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Small Tips, BIG Picture

The little things count for fun in the casinos

By John Grochowski


When you play in casinos, chances are that a good deal of your focus is on the big picture, the things most important to you. How much money are you going to bring? What games are you going to play? How soon should you call it a day if things don’t go well—and what are you going to do with your riches if lightning strikes?

But sometimes, the fine points can make your day smoother and give you a little extra fun, with a little more bang for your buck. And sometimes just understanding that little extra about the game can take the frustration out of the rough spots.

Last year, Strictly Slots brought you 10 short tips for slot and video poker players. Here’s another 10 to help make play time more fun.

  1. Payoffs in most video poker games start at a pair of Jacks, so many players underestimate the power of low pairs.

I often see players who are dealt a pair of 5s along with a Jack or higher discard the 5s and hold the high card. But using the basic game of 9-6Jacks or Better as an example, holding the low pair will bring an average return of 4.12 coins per five wagered, while the high card will bring just 2.46.

Here’s the tip: Holding one high card will bring more frequent winners than a low pair, but the low pair will bring bigger winners—more of those three of a kind, full house and four of a kind hands that keep you going. Hold the low pair instead of a single high card.

  1. Higher denomination slot machines usually return more to the player than lower denomination games.

Percentages vary from region to region and casino to casino, but to il-lustrate, let’s say you’re in a casino where penny slots pay around 87percent, while dollar games hover around 94 percent. Does that mean everyone should rush to the dollar slots?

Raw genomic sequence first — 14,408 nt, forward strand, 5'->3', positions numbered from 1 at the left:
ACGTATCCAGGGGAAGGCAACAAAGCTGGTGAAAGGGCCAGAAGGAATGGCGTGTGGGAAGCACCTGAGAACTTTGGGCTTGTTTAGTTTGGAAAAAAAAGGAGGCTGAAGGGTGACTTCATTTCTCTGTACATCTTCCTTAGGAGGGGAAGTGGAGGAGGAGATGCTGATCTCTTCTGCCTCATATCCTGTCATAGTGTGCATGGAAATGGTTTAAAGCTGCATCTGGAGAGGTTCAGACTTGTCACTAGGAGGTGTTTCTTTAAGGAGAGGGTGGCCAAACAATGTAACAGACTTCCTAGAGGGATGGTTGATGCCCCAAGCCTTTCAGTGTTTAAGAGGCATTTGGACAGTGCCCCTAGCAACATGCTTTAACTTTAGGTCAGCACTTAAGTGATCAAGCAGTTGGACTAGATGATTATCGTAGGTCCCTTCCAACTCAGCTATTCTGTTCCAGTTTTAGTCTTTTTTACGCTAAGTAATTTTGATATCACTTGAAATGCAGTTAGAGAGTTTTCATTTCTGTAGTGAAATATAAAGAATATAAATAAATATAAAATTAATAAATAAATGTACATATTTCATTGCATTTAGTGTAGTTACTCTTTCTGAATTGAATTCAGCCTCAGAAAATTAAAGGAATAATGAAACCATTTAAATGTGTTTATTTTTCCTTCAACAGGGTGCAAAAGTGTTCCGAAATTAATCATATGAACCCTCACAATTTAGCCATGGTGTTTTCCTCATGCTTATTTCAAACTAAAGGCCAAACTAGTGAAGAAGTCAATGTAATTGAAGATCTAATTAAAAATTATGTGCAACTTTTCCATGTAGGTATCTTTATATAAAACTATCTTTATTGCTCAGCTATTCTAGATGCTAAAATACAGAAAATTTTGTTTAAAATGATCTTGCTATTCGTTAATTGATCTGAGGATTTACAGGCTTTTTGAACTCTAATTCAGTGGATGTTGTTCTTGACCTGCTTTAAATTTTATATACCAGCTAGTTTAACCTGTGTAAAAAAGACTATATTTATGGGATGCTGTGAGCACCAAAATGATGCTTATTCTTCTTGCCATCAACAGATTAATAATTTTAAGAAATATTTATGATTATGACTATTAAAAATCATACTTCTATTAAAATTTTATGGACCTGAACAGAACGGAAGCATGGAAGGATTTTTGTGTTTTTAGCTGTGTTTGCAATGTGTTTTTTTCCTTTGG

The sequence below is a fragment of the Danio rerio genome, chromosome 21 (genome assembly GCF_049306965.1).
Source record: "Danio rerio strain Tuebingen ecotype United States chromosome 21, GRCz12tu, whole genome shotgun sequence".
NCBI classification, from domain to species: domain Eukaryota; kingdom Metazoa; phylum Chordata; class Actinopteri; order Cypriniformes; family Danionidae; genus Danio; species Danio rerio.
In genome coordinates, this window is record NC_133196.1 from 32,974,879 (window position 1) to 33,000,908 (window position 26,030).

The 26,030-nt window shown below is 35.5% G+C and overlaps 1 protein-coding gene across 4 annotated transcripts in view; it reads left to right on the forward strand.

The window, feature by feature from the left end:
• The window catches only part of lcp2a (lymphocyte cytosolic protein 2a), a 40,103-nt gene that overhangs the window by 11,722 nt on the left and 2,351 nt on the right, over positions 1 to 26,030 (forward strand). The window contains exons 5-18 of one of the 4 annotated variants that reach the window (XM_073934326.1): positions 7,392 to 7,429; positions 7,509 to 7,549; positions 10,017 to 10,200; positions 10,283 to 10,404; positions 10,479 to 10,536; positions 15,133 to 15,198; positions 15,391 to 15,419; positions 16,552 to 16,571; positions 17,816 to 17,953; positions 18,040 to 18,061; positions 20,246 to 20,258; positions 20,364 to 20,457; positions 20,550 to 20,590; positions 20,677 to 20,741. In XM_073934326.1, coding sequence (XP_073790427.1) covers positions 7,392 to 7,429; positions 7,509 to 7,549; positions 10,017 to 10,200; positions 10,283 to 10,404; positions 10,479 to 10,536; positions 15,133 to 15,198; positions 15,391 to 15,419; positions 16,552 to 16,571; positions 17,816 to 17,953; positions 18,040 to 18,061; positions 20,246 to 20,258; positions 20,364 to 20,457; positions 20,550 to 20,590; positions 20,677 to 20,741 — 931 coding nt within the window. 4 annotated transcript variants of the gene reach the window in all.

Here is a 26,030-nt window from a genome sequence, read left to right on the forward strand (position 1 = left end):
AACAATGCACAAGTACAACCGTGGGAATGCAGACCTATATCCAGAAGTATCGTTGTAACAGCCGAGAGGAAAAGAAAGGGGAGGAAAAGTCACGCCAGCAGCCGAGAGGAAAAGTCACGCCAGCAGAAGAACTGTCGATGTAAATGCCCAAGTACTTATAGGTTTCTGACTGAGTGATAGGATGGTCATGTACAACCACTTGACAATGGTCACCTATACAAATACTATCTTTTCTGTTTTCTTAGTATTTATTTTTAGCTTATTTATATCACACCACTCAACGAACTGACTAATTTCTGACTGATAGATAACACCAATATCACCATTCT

No. At those percentages, 40-cent bet on a 40-line penny game brings an average loss of 5.2 cents per spin, while a three-credit max bet of $3 on a dollar slot brings an average loss of 18 cents per spin. The house edge may be six percent on the dollar game vs. 13 percent on the penny game, but six percent of a dollar is more money than 13percent of a penny.

Here’s the tip: No matter what the payback percentages on the slot, over betting your bankroll is a poor percentage play. Stay with the games within your budget for the day’s entertainment.

  1. Here’s a slot machine myth I read in a personal finance newsletter, of all places. t quoted an “expert” as saying players should look for machines with a cherry on the middle reel sitting on the payline. That cherry supposedly was the tipoff that a bigger payoff was on the way.

Problem is, the random number generator that determines what you see on the reels runs continuously, even when the machine is not in use. Even if a sequence was programmed to follow a cherry with a big win—and there is no such program—who knows how long that cherry sits there before it’s spotted, and how far the RNG has moved on.

Here’s the tip: There is no way to tell a big payoff is coming by looking at a slot machine, regardless of whether the machine is a videogame or a reel-spinner. Picking a winner is no bowl of cherries.

  1. My e-mail brought this question: “In Jacks or Better video poker, I get 125 coins for four Aces. In Double Bonus Poker, I get 800 for the same hand. Does Double Bonus give you four Aces less often to make up the difference?”

Actually, we hit four Aces MORE often on Double Bonus than on Jacks or Better. That’s because we adjust our drawing strategy to yield more chances at that 800-coin bonanza.

Here’s the tip: Video poker games need not tinker with frequency of winning hands to change the odds. It’s all done within the pay table. The cards you see remain randomly dealt.

  1. A man told a woman playing video keno it didn’t matter what numbers she picked. “It’s like a slot machine. When the machine’s ready to pay off, it’ll pay off. You just have to be in the right place in the right time.”

Now, keno odds are the same no matter what numbers you pick, but that’s not what he meant. He meant that regardless of what numbers she picked, if it was time for her to win, she’d win, and if it was time for her to lose she’d lose.